“How to Lose Friends”? Make a wimpy satire

Simon Pegg and Kirsten Dunst have "a shared moment" in the wimpy "How to Lose Friends."

Simon Pegg and Kirsten Dunst have a "shared moment" in the wimpy "How to Lose Friends."

If I were to be kind, I’d say “How to Lose Friends and Alienate People,” based on Toby Young’s razor-sharp 2003 memoir on his failed writing stint at Vanity Fair, is a passable, uninspired romantic comedy masquerading as a satire. But I don’t want to be kind, mostly because screenwriter Peter Straughan wastes boatloads of promise on mindless slapstick. No, “How to Lose Friends” is, in fact, a toothless satire that devolves into an insipid, grating rom-com with a paint-by-numbers ending. Simon Pegg (so great in “Hot Fuzz” and “Shaun of the Dead”) figures prominently in said ending, starring as Sidney Young, a British tabloid journalist who takes a job at NYC’s Sharps Magazine, owned by tycoon Clayton Harding (a ho-hum Jeff Bridges). A rebellious, “principled” writer, he ignores the magazine’s caste system and clashes with everyone, including snarky but kind coworker Alison (Kirsten Dunst), a slimy editor (Danny Huston) and a sexpot young actress (Megan Fox). Director Robert B. Weide ruins good performances — Pegg is droll and delightful; Dunst is sweet, not cloying; Fox is, well, a fox who understands comic timing  — with far-too-long gags involving pig urine, a dead Chihuahua, half-masticated sandwiches and more. Ugh. Go see “Beverly Hills Chihuahua” instead; expect twice the bite and half the crushing disappointment.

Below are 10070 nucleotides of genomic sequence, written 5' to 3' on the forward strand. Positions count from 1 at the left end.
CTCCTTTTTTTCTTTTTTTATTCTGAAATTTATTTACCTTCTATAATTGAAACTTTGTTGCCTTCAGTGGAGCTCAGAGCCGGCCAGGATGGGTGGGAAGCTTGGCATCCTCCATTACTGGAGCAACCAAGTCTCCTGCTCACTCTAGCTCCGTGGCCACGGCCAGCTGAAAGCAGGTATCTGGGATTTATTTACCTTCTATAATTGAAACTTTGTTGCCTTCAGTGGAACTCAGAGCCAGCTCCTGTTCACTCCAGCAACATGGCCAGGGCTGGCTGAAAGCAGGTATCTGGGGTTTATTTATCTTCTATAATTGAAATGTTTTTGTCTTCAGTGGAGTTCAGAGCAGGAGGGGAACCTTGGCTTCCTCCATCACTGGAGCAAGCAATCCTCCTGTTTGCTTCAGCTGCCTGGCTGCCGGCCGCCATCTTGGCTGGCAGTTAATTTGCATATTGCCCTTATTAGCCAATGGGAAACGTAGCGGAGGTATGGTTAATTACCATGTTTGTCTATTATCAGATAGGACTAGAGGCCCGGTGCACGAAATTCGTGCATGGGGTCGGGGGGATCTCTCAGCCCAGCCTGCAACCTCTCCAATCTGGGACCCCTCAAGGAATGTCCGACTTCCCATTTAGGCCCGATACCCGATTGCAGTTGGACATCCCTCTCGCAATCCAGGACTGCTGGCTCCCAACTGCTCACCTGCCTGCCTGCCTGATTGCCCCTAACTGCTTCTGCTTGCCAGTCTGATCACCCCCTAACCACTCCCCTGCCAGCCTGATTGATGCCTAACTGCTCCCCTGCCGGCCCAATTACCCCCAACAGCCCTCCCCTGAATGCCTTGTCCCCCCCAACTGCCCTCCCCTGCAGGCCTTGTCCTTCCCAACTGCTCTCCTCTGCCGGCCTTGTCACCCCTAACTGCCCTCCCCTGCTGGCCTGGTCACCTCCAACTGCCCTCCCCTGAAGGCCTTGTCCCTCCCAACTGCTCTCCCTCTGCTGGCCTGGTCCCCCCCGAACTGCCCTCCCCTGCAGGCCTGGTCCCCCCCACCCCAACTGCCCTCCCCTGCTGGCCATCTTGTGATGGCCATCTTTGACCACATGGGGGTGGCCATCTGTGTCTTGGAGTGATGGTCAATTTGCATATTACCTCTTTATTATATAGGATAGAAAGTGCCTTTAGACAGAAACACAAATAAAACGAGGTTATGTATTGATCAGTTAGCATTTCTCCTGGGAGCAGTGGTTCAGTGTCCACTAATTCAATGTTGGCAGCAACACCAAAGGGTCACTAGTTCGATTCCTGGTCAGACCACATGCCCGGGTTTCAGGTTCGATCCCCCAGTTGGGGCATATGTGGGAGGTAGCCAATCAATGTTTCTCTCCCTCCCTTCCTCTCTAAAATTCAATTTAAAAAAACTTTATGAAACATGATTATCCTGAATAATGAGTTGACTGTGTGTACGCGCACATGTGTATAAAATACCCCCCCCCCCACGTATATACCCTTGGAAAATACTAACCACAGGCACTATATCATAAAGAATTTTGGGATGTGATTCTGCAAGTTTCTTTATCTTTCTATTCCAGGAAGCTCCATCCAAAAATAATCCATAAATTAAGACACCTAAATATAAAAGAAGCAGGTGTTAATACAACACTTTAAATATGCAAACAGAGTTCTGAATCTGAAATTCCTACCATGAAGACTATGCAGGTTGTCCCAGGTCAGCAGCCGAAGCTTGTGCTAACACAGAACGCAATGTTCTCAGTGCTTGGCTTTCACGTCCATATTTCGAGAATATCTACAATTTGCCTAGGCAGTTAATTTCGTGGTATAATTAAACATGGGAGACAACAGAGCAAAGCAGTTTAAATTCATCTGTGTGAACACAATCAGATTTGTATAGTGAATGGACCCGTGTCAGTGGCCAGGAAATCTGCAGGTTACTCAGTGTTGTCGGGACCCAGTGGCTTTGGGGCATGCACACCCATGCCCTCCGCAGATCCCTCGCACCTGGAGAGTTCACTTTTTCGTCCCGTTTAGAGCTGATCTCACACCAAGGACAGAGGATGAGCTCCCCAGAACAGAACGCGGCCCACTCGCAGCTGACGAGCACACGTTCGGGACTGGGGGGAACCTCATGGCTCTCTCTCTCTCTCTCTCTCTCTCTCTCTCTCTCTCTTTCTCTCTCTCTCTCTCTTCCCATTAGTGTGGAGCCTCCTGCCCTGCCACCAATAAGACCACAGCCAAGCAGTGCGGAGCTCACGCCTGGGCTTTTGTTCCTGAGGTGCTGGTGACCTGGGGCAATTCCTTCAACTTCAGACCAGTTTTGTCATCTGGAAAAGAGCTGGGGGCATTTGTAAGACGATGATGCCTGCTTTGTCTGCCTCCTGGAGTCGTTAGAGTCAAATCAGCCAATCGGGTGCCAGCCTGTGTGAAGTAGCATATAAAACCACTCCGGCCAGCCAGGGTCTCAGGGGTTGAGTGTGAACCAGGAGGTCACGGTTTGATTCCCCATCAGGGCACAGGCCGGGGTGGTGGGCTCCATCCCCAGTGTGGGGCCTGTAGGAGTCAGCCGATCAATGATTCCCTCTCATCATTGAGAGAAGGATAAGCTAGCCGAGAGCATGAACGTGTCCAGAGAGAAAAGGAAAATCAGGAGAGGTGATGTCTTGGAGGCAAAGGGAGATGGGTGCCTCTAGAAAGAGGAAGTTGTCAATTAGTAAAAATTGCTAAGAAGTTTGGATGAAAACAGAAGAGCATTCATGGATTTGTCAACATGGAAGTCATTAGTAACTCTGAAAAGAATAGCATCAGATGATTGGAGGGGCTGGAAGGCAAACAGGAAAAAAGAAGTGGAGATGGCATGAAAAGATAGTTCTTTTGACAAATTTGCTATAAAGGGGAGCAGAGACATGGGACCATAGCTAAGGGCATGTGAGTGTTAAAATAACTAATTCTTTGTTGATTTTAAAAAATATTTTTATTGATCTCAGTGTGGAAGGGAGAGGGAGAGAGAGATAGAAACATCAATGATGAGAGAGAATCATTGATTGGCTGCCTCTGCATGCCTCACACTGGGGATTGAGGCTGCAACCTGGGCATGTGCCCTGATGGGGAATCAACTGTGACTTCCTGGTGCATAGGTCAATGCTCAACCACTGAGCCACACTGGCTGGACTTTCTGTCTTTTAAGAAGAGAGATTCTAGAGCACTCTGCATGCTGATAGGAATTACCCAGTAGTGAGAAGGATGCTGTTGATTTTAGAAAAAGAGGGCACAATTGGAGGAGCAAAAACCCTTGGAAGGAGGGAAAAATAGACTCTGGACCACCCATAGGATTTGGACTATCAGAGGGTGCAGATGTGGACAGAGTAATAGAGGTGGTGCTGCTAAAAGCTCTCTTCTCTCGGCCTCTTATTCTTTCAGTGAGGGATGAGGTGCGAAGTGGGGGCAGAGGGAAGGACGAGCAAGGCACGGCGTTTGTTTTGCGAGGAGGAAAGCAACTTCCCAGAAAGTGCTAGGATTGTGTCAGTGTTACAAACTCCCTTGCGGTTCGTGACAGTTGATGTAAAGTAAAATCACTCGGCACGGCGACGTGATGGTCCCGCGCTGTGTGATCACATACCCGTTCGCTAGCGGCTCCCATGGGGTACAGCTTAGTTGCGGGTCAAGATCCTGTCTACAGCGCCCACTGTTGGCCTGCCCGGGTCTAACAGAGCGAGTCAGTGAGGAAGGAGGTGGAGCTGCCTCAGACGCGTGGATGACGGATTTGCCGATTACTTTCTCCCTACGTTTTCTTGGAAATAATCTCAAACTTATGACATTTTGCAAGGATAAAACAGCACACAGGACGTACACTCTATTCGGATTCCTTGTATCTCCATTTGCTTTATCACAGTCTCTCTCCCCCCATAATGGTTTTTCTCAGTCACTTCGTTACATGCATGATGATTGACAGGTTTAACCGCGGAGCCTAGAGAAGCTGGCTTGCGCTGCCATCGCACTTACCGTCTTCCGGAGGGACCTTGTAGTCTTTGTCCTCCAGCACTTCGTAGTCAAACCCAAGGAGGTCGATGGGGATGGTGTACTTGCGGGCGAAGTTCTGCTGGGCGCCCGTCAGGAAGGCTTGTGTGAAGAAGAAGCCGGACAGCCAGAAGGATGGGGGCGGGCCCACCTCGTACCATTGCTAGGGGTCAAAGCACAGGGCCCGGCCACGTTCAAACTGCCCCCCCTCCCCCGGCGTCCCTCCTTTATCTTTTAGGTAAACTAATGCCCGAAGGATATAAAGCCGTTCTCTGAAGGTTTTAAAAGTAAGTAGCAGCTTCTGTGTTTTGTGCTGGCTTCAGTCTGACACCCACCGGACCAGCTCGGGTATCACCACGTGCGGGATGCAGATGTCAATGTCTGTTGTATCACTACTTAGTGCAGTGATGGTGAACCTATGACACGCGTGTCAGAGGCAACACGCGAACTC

Grade: D-

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One Response

  1. I’ve just been trolling through some of your early posts and found this. I also saw your post about your aversion to foreign films, which saddens me, and I say that here because if you did like them you’d know that this film throws away the excellent, merciless indictments and satire of Young’s memoir in favor of, wholly without reason, remaking La Dolce Vita as a comedy. Remember how Allison said it was her favorite film, and then at the end they make up AT A SCREENING OF LA DOLCE VITA? I’m sorry, just thinking about it makes me mad.

    I love Simon Pegg, but he was totally wrong for the part. Actually, that’s why he was wrong: he’s too lovable. Not that it matters, considering how the script neutered Young anyway.

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